Re: Tuner problem Kenwood kt 8300

Herb Ward


There was a time when I did a lot of tuner work . Some of the older ALPS front ends have trimmer caps that don't age so well as Bob mentioned. Also many of the front ends of that period had a neutralization trimmer cap in the RF amp section that often would cause the problem described by your customer if disturbed during an alignment. I have on several occasions found that those tiny trimmer caps would fail ( go open ) when disturbed. One other thing... the KT8300 is one of those tuners that can develop a whole menu of quirks due to poor PCB grounding. All of the PCB's in that unit are grounded to the chassis and power supply by the mounting screws around the perimeter of the PCB's. I have aligned more than a few tuners and receivers of that period by tightening the PCB mounting screws . ( and by installing internal lock washers between the PCB ground traces and chassis ) That might explain your experience of the tuner working well in the shop, but not so well after your customer installed it into his system. BTW many tuners have a sweet spot for antenna input that is just slightly above full quieting. If the antenna input is many thousands of microvolts, I suspect Bob's comments are right on the money. I once had to add a
 " ghost " eliminator on my first high end tuner after I added a rotor and Channel Master Stereo Probe antenna. It was just a variable attention device .


On Thu, Oct 28, 2021, 3:09 AM M Yachad <yachadm@...> wrote:
I'm the guilty man, who did the alignment.
I have worked on many of Mike Kline's tuners, all TOTL,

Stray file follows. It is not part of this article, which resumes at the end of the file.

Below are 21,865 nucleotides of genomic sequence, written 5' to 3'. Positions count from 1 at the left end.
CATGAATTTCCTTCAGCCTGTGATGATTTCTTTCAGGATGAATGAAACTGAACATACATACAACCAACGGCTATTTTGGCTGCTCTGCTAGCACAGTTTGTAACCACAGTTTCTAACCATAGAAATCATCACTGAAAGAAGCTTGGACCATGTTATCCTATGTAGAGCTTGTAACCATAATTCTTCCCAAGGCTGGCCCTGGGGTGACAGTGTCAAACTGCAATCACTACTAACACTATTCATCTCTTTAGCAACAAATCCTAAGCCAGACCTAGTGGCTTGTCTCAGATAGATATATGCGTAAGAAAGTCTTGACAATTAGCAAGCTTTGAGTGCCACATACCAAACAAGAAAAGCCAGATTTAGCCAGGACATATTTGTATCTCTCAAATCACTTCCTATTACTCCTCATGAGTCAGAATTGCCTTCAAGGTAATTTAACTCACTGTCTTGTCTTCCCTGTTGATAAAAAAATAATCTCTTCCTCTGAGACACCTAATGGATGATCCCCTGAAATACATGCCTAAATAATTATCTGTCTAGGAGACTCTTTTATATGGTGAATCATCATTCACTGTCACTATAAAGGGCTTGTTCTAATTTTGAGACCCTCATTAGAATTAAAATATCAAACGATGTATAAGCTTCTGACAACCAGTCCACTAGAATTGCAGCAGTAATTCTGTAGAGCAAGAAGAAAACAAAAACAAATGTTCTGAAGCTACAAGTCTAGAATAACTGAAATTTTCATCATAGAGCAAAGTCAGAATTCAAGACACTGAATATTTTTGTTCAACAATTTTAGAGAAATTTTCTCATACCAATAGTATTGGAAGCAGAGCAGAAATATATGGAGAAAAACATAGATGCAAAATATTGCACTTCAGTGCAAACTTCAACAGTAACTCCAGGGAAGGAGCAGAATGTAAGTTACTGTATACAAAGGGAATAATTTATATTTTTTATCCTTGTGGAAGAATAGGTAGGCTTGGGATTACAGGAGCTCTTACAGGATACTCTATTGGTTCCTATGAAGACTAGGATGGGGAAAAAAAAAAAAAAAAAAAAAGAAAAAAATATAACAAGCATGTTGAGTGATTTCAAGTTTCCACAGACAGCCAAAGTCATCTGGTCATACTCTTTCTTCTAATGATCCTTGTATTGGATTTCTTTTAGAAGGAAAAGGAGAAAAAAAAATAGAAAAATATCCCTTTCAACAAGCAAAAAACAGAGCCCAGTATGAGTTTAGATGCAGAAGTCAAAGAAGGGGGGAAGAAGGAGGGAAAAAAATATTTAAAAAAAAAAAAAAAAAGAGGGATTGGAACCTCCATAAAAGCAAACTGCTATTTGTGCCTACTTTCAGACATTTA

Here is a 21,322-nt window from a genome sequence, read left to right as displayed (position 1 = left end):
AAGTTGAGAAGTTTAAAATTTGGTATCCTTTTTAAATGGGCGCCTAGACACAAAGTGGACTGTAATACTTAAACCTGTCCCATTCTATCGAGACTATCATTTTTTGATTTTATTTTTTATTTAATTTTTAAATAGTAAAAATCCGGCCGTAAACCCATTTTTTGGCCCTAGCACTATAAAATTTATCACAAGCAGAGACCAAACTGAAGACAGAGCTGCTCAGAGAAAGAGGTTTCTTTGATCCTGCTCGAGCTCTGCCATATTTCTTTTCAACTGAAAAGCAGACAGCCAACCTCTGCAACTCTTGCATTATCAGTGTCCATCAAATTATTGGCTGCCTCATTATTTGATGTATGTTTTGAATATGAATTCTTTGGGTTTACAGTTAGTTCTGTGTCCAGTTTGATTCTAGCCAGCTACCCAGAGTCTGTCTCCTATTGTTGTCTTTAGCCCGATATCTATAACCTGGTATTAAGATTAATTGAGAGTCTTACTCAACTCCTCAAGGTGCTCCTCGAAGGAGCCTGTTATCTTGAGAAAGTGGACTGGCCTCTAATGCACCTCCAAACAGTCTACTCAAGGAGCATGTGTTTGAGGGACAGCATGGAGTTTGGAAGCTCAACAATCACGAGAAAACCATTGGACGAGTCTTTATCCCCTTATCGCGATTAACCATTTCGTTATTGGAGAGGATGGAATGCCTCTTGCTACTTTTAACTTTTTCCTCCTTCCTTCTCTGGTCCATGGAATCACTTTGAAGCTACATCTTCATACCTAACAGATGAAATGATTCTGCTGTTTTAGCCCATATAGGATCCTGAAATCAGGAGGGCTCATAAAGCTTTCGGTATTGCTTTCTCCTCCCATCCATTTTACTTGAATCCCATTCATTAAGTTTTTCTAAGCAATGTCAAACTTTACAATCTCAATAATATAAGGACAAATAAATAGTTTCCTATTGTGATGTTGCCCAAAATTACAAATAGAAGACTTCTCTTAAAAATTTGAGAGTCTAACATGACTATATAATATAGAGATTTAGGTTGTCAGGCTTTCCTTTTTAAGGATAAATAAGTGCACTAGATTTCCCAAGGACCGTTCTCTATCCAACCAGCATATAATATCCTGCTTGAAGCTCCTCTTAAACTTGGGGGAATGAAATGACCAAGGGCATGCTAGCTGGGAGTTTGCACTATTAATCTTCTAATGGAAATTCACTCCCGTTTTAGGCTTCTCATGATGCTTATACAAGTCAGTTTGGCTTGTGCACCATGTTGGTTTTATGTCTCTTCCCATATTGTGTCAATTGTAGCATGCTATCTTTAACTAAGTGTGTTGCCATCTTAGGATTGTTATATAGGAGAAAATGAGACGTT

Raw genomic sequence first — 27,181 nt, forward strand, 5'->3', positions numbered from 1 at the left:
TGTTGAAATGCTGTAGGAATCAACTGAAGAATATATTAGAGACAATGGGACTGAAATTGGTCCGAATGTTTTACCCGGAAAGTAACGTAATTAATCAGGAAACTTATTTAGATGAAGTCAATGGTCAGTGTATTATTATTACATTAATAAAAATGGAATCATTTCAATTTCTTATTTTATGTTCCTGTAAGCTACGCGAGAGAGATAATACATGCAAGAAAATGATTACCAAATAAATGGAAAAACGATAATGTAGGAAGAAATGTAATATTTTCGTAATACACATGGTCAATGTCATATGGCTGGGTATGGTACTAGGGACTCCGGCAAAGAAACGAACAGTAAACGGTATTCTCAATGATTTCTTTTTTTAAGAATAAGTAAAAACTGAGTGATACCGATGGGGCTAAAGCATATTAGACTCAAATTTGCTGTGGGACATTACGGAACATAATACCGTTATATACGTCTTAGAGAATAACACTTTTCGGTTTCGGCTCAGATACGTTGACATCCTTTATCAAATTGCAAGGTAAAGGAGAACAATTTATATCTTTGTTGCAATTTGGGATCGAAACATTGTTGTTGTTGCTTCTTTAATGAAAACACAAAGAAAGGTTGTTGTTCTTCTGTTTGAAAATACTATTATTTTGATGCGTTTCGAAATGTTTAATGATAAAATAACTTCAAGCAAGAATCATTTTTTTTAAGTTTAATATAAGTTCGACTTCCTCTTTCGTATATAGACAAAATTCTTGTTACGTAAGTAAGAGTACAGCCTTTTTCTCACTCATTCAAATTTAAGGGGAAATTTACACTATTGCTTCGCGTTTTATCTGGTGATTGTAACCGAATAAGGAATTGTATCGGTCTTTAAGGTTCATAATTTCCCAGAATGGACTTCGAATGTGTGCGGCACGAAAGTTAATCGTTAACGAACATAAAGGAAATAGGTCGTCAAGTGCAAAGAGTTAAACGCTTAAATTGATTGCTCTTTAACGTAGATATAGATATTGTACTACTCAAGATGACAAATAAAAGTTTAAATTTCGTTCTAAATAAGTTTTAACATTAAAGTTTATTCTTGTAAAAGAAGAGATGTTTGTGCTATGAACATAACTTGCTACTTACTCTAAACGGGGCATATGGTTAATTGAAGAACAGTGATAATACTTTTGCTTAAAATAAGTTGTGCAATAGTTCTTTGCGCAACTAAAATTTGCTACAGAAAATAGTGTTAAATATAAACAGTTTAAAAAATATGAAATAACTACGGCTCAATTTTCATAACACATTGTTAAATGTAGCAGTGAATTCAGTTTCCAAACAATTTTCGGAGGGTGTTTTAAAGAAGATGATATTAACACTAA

This is the first time I had such a super-sensitive machine - a pleasure to work on, and I did my regular alignment procedure, with absolutely perfect results in the lab.
I do remember one of the inductors having a double-bell waveform, with a trough in the center, while adjusting from bottom to top, inside the inductor shell.
Perhaps choosing the 2nd bell peak would be better?

One of my standard procedures during alignment, is to peak the waveform signal on my scope, while monitoring the THD, and then drop the generator signal strength to almost unreadable, and peak the waveform again. That way, I get the machine sensitive to very weak signals also.
I normally adjust for lowest THD, while keeping the waveform as peaked as possible.
I have found that customers prefer to listen to a CLEAN signal, as opposed to a peaked signal, and sometimes they don't coincide.

The end result was that the machine exceeds all the original factory specs, especially distortion:
Narrow Mono = 0.060% vs Factory spec 0.15%;
Narrow Stereo = 0.254% vs Factory spec 0.4% 

So it left the lab, IMO in the best condition possible.
And I connected a little pigtail wire antenna to the machine to demonstrate normal reception performance.
No problems, no ghosting, no stereo noise.

Mike Kline, being a radio lover has a super duper outdoor antenna - he can tell us the exact model, which picks up everything.
When Mike got home, he connected the machine to his super antenna, and that's where the ghost harmonic signal problems showed up.

So, keeping things professional, any suggestions where I need to deviate from my standard alignment procedures to identify and prevent this ghost signal appearing?
Or is it really a factor of a super sensitive machine, optimally aligned, being connected to a super strong antenna?

All suggestions welcomed.


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